Can the Pope Keep Hispanics in the Catholic Church?

23 September, 2015

The Spanish-language service at the Roman Catholic Saint Elizabeth church in New York City attracts a crowd, even midweek.

Many of the church's members are new immigrants from majority Catholic countries in Latin America.

Pope Francis is surrounded as he arrives for a meeting at the San Jose school stadium in Asuncion, Paraguay on July 11, 2015.
Pope Francis is surrounded as he arrives for a meeting at the San Jose school stadium in Asuncion, Paraguay on July 11, 2015.

A recent study found that almost 90 percent of Hispanic Americans have a favorable opinion of Pope Francis. The leader of the Roman Catholic Church will visit the city this week.

Sister Celia Cid says Pope Francis, a son of immigrants, understands the needs of Hispanic Americans.

"He identifies with the struggles on many different nationalities, different countries and what they are going through," she said. "It's a great hope for me to have him come because this city is a melting pot. It is a city built on immigrants."

But almost 25 percent of Hispanic Americans are now former Catholics. Some leave for evangelical and Pentecostal churches. Others just slowly withdraw from the Catholic Church.

Father Ambiorix Rodriguez is an immigrant from the Dominican Republic. He was raised in Manhattan where he is now a priest. Father Rodriguez told VOA that Pope Francis has an answer. He said the Pope advises Catholic spiritual leaders to go out and connect with people outside of the church building.

"He is telling the church we can no longer stay inside, self-enclosed, worrying about who we have, who is here, but no, the church needs to go out," Father Rodriguez said.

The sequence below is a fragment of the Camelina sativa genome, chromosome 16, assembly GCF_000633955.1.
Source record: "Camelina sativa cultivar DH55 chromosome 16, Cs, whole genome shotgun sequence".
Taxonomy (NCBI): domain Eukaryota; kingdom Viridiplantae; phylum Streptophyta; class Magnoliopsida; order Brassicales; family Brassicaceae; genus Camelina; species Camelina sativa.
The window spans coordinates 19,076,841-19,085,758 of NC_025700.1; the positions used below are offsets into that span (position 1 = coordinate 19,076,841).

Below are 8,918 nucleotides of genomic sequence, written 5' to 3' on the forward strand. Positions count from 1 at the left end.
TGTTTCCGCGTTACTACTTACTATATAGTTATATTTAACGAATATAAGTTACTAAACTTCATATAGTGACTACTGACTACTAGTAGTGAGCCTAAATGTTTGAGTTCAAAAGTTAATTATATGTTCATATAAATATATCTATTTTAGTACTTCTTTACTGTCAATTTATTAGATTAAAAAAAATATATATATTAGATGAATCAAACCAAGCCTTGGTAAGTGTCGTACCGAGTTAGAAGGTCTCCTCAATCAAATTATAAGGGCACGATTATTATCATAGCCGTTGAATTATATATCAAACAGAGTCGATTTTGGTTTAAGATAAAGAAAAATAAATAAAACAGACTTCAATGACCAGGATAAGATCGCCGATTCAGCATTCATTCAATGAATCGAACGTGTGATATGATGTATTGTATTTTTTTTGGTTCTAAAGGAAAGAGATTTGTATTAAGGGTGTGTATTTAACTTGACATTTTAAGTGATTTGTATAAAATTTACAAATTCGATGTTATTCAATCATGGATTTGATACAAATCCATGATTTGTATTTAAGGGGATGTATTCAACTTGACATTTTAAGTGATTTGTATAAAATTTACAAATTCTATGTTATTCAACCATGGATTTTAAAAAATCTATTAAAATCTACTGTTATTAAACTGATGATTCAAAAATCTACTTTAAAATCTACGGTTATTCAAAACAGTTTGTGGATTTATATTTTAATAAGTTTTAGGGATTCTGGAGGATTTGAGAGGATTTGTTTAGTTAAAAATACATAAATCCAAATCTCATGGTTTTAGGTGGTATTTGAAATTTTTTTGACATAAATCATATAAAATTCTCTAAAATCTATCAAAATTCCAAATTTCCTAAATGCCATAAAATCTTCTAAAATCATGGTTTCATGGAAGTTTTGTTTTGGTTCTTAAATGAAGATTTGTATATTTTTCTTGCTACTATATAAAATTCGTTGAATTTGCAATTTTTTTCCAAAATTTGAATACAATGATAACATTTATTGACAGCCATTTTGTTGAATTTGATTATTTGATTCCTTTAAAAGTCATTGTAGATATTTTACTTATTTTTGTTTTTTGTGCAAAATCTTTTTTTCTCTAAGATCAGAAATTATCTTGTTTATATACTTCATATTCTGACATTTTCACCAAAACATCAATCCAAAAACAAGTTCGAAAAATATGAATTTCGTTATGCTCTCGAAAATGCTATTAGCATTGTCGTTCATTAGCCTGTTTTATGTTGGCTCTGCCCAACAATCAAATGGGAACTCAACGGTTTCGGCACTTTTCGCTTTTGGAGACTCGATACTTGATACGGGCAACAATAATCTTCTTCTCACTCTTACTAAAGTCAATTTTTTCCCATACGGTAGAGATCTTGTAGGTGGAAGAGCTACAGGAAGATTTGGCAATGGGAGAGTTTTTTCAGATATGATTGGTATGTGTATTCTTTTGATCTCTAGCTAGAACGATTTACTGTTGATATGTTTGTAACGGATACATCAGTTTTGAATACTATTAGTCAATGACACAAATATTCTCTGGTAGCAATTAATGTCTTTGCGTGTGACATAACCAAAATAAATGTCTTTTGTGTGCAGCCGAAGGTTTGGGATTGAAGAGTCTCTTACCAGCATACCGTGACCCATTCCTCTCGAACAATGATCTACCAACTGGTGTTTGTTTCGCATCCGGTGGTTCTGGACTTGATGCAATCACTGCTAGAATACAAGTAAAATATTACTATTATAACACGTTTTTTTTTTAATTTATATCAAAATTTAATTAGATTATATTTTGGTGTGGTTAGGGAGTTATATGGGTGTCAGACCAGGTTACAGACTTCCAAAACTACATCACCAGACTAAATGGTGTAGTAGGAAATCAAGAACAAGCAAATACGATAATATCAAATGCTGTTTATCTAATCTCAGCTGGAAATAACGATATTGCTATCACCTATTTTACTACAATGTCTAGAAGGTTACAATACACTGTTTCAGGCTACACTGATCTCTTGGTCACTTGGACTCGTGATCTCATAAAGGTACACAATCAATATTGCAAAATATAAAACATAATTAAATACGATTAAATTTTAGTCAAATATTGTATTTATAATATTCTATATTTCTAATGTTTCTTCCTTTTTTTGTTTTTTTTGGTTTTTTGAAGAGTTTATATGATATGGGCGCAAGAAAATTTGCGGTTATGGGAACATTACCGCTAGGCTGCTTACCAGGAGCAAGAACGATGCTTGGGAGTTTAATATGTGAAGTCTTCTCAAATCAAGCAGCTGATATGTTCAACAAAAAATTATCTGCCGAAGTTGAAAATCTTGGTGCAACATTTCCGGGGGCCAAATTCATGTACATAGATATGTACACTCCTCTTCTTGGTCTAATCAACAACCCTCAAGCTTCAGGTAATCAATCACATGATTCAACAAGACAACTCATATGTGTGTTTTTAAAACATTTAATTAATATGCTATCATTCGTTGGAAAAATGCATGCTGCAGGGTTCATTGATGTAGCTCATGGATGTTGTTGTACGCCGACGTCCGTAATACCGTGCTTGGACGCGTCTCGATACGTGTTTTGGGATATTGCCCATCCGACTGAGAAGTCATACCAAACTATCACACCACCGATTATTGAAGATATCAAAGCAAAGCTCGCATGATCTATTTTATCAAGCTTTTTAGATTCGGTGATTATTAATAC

Young adults make up the largest group of Hispanics leaving Catholicism. Today, many people under the age of 30 describe themselves as religiously unaffiliated.

Alias is a young Catholic Church member who is invigorated by the Pope's openness.

He said, "If the Catholics who have drifted are based on ‘Oh, you don't understand me,' or 'It's too complicated,' or 'I'm tired of traditional habits,' the Pope is actually saying, ‘You know what? I am moving forward.'"

Alias also said the pope's use of social media to connect with the next generation is one way he is keeping young people invested and interested. Pope Francis is the most-followed world leader on Twitter, a popular social-media site. His user name is @Pontifex.

"The youth are the future people of tomorrow. They are ones who are going to keep this church alive," Alias said. "If the youth are not being influenced or moved by it, you're going to lose a lot of members because it starts there," he said.

The Pew Research Center study says that almost 33 percent of American Catholics are Hispanic. The study also found that Hispanics are leaving the religion at a high rate. In 2010, 67 percent of Hispanic Americans identified themselves as Catholic. By 2013 that percentage had dropped to 55 percent.

I'm Jim Tedder.

VOA correspondent Daniela Schrier reported this story from New York City. Caty Weaver wrote it for Learning English. Kathleen Struck was the editor.


Words in this Story

nationality – n. a group of people who share the same history, traditions, and language, and who usually live together in a particular country

evangelical – adj. of or relating to a Christian sect or group that stresses the authority of the Bible, the importance of believing that Jesus Christ saved you personally from sin or hell, and the preaching of these beliefs to other people

priest – n. a person who has the authority to lead or perform ceremonies in some religions and especially in some Christian religions

unaffiliated – adj. not connected with something (such as a program or organization) as a member or partner

invigorate ­– v. to give strength or energy to

drift – v. to change slowly from one state or condition to another